Let me translate for you. Second life is a virtual environment found on the Internet. Despite what the press like to tell you, it is not inhabited by the 'David's and Amy's out there' but is inhabited by a very diverse group of people. It's inhabited by people from low socio-economic backgrounds to people from privileged backgrounds. It's inhabited by those who have minimal education to those with  Masters Degrees or Doctorates. It's inhabited by educators and educational institutions, artists, activists, charities, buinesses, shoppers, slaves to fashion, gamers and every sort of person you can imagine. It's inhabited by the godless and the god fearing. The population of virtual worlds is so diverse in nature that it's impossible to define a 'typical resident'.  Many of these people are busy people - in both real life and in second life. Many residents are business owners, managers, teachers... Let's be clear, these are busy people who make the time for projects that are important to them.
An avatar is a Second Life entity - they come in all shapes and sizes and may be human, animal, vegetable or anything you can imagine. Some look like celebrities, many do not. Some look like their creators, others do not. While some people think that people who have avatars of a different gender, race or non-human shape is simply a way to disguise who they are and act in obnoxious or less than ethical ways, there is a flip side to this coin. In Second Life (and other virtual worlds) people can exist without the same discrimination they may experience in the real world. For instance, there are a number of people with Aspergers, Autism and physical disabilities in Second Life who do not have to put up with the discrimination they may get in the real world. People are judged on their behaviour in this space - not on what they look like, how old they are, what religion they are, what colour their skin is, their gender or their sexuality. Some people choose to share this information, others do not.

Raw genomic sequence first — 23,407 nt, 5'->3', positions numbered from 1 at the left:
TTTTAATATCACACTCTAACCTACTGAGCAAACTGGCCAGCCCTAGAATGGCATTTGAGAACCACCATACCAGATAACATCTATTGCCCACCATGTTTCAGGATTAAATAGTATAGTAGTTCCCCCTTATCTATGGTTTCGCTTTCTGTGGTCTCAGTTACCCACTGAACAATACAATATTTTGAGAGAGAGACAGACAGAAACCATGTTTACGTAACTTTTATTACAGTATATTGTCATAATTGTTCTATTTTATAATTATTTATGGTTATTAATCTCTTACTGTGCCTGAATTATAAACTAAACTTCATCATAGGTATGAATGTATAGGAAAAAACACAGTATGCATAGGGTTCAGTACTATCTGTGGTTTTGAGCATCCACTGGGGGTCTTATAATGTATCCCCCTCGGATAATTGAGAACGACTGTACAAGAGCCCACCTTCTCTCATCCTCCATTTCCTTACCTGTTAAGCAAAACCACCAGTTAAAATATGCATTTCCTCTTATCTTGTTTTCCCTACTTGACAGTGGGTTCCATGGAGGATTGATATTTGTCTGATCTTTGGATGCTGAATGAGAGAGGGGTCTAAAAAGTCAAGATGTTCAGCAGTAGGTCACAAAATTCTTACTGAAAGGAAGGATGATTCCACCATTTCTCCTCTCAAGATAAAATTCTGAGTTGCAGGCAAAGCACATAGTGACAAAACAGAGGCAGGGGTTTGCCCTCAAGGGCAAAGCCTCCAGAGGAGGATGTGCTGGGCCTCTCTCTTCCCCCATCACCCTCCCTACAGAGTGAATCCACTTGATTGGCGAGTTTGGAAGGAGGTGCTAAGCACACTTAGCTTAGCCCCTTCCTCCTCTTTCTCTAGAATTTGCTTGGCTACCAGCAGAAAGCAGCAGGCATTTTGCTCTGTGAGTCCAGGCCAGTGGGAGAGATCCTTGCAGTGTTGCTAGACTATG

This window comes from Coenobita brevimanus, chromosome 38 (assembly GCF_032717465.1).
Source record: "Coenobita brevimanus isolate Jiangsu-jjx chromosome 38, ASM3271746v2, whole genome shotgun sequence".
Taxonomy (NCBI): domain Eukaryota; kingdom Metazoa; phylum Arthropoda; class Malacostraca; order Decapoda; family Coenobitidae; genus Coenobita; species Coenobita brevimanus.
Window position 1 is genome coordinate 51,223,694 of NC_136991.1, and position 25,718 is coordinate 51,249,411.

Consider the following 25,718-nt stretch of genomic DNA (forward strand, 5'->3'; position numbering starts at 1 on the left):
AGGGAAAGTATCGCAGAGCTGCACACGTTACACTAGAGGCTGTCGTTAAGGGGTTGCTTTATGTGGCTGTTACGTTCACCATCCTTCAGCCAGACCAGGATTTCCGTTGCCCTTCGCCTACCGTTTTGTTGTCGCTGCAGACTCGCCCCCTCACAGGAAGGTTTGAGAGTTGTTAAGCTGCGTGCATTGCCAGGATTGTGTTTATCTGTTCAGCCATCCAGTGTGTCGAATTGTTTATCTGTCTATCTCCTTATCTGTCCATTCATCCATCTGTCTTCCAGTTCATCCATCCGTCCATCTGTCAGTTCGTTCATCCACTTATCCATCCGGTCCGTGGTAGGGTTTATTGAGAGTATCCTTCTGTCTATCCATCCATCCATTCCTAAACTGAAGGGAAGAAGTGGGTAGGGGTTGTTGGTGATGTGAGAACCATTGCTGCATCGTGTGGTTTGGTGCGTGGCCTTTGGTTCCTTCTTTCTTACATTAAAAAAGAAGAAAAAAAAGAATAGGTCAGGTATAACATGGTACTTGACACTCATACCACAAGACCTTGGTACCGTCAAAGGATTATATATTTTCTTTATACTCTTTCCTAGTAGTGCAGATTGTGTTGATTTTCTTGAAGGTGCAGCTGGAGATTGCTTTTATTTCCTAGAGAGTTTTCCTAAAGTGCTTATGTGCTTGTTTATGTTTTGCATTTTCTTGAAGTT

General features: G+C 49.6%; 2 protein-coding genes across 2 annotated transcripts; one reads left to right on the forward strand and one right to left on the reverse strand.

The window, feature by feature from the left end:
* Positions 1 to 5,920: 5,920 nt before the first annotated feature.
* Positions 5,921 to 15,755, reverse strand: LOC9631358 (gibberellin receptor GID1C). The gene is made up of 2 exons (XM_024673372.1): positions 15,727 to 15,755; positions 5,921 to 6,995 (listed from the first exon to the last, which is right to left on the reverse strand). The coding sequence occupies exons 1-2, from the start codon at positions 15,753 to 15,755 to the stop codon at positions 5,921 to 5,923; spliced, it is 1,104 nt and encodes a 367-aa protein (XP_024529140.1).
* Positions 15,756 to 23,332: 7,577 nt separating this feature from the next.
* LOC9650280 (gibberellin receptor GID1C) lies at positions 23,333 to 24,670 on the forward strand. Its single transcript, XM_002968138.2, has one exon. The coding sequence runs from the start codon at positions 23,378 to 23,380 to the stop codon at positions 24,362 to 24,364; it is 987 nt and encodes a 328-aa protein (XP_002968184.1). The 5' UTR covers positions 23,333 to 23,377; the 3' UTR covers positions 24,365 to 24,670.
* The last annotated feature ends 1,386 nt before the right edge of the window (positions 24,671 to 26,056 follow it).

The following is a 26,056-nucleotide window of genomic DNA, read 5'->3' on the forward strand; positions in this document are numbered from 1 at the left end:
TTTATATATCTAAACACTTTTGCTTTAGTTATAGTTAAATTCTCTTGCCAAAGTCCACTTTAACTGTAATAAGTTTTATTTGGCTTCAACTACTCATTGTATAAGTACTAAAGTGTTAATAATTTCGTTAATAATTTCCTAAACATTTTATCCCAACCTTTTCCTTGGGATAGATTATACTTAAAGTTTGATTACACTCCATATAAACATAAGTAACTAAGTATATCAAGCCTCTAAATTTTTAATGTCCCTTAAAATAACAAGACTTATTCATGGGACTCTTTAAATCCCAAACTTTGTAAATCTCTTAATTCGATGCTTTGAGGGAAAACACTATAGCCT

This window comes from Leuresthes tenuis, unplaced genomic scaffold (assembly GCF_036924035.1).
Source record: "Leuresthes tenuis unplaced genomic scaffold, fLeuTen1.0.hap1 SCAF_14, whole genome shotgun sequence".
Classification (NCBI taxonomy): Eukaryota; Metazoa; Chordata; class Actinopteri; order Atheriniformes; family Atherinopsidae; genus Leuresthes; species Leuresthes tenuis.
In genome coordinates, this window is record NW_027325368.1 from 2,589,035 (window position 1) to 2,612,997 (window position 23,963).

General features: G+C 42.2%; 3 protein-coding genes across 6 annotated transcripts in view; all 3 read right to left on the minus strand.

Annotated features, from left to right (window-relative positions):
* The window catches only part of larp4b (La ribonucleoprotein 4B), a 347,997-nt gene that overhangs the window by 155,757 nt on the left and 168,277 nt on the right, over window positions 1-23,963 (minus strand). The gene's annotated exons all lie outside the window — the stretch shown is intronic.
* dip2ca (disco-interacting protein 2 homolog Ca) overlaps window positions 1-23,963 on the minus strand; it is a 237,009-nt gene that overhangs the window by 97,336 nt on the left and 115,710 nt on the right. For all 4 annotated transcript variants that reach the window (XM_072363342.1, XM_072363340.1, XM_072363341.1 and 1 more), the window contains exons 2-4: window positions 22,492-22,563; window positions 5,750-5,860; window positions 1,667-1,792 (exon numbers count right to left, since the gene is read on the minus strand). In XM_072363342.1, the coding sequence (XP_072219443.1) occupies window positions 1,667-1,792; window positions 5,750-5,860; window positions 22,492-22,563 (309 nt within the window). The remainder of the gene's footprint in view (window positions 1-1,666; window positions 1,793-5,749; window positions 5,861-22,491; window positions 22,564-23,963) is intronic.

People from around the world, can login to Second Life (or alternative virtual environments) and interact with people from around the world that they may never have the chance to meet in real life due to geography or lifestyle differences. They may have a more exotic, and possibley erotic, experience than they have in real life... or they may choose to use this space as a place to collaborate on projects, share their artistic visions, make a social statement... or just play. Imagination and play are, according to any number of self help, psychology, communication books and experts, healthy things to indulge in.

Reporters tend to ignore the postive sides of these communities and instead latch on to stories of cyber infidelity, sexual deviancy and stalking - which are not what your average person is doing in these spaces. Second Life currency can be exchanged for USD and some people run profitable businesses that support or supplement their real lives - so despite it being game dollars, it has real world value.

People Like 'David and Amy' probably would have managed to have issues and betray one another in the real world without ever logging on to a virtual world. People do have relationships in virtual environments and next to conversations about reputation, privacy and responsibility - it is a hot topic of conversation. Virtual environments are not like a game where you are a character whose actions are defined by the game rules. There is someone sitting behind the avatar and that person has real feelings and emotions. The interactions between people, whether for business, education, friendship or relationships are real. Real life and virtual environments are no more separate things than real life and gardening or real life and sport. Participating in a virtual world is something you may do with your time.